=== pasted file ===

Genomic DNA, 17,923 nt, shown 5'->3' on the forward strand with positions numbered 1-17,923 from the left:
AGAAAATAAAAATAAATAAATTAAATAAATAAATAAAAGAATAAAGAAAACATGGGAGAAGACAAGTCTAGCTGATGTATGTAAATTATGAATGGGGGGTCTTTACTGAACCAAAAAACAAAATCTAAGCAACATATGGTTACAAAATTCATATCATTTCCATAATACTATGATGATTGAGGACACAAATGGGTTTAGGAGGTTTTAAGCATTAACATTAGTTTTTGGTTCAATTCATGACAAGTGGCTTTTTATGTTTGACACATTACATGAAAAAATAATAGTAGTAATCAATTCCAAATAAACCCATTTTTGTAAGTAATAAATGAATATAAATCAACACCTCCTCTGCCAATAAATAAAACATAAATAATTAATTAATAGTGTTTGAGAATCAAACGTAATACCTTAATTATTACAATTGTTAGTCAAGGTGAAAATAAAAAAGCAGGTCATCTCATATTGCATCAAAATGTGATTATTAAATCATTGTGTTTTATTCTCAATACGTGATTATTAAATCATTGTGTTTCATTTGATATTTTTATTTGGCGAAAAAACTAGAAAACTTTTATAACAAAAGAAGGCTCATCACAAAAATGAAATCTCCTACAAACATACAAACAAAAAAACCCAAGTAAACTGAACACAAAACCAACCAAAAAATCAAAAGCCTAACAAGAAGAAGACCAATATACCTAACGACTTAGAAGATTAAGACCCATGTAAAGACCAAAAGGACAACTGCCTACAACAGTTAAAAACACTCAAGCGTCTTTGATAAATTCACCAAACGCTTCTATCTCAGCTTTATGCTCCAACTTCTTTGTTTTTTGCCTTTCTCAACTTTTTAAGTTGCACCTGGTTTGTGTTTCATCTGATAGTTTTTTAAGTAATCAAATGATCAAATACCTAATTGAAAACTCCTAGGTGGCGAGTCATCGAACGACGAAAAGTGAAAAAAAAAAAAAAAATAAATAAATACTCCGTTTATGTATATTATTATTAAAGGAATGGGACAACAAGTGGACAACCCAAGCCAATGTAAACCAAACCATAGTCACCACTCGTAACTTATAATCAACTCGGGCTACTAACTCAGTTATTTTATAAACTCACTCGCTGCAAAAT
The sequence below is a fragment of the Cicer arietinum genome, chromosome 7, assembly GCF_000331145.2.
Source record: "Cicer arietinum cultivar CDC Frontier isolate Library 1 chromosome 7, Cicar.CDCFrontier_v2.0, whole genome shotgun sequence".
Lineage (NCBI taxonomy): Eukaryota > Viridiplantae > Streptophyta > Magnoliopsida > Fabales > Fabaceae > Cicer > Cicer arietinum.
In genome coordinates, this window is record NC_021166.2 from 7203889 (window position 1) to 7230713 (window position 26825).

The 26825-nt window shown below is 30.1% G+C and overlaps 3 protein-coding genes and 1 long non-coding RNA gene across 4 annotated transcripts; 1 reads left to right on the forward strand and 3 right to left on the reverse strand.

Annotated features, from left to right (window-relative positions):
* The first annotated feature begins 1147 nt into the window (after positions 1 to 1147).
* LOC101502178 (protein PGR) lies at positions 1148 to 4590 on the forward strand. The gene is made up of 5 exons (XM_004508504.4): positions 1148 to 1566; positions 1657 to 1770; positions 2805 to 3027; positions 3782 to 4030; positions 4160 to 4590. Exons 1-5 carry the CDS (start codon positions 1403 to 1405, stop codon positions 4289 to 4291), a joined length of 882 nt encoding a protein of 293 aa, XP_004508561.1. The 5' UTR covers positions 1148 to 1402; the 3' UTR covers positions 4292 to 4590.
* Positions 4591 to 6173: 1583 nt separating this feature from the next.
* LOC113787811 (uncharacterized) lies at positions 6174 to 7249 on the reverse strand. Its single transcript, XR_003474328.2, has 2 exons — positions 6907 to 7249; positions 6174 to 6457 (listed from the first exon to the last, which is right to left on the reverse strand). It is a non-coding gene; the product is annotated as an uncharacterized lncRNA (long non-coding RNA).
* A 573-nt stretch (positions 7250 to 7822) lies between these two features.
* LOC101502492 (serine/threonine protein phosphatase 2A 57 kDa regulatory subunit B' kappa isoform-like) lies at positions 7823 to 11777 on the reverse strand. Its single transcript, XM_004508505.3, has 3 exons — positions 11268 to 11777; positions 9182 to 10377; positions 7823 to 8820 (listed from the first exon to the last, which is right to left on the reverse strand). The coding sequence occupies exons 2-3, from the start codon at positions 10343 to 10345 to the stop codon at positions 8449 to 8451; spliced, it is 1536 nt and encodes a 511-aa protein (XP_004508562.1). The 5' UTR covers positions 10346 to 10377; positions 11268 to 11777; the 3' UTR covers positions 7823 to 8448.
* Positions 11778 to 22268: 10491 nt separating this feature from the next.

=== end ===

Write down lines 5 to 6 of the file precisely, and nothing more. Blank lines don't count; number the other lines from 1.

Lineage (NCBI taxonomy): Eukaryota > Viridiplantae > Streptophyta > Magnoliopsida > Fabales > Fabaceae > Cicer > Cicer arietinum.
In genome coordinates, this window is record NC_021166.2 from 7203889 (window position 1) to 7230713 (window position 26825).